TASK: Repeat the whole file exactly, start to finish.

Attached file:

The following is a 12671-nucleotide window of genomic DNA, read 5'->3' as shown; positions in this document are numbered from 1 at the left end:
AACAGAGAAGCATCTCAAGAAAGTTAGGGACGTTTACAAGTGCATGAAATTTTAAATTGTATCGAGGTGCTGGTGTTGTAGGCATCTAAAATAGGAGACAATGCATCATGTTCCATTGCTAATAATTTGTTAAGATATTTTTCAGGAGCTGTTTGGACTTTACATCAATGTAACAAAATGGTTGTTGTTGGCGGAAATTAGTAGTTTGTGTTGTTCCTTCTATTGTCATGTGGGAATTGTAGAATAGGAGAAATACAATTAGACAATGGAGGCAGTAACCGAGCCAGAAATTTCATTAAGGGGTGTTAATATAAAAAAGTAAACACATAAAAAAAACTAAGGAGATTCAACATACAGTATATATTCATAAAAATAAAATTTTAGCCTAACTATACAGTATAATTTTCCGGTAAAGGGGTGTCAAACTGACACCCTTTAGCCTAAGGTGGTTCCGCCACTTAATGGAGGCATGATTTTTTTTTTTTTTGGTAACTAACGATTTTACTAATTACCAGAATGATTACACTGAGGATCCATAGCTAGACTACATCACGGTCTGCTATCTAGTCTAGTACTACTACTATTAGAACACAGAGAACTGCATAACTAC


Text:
The following is a 12671-nucleotide window of genomic DNA, read 5'->3' as shown; positions in this document are numbered from 1 at the left end:
AACAGAGAAGCATCTCAAGAAAGTTAGGGACGTTTACAAGTGCATGAAATTTTAAATTGTATCGAGGTGCTGGTGTTGTAGGCATCTAAAATAGGAGACAATGCATCATGTTCCATTGCTAATAATTTGTTAAGATATTTTTCAGGAGCTGTTTGGACTTTACATCAATGTAACAAAATGGTTGTTGTTGGCGGAAATTAGTAGTTTGTGTTGTTCCTTCTATTGTCATGTGGGAATTGTAGAATAGGAGAAATACAATTAGACAATGGAGGCAGTAACCGAGCCAGAAATTTCATTAAGGGGTGTTAATATAAAAAAGTAAACACATAAAAAAAACTAAGGAGATTCAACATACAGTATATATTCATAAAAATAAAATTTTAGCCTAACTATACAGTATAATTTTCCGGTAAAGGGGTGTCAAACTGACACCCTTTAGCCTAAGGTGGTTCCGCCACTTAATGGAGGCATGATTTTTTTTTTTTTTGGTAACTAACGATTTTACTAATTACCAGAATGATTACACTGAGGATCCATAGCTAGACTACATCACGGTCTGCTATCTAGTCTAGTACTACTACTATTAGAACACAGAGAACTGCATAACTAC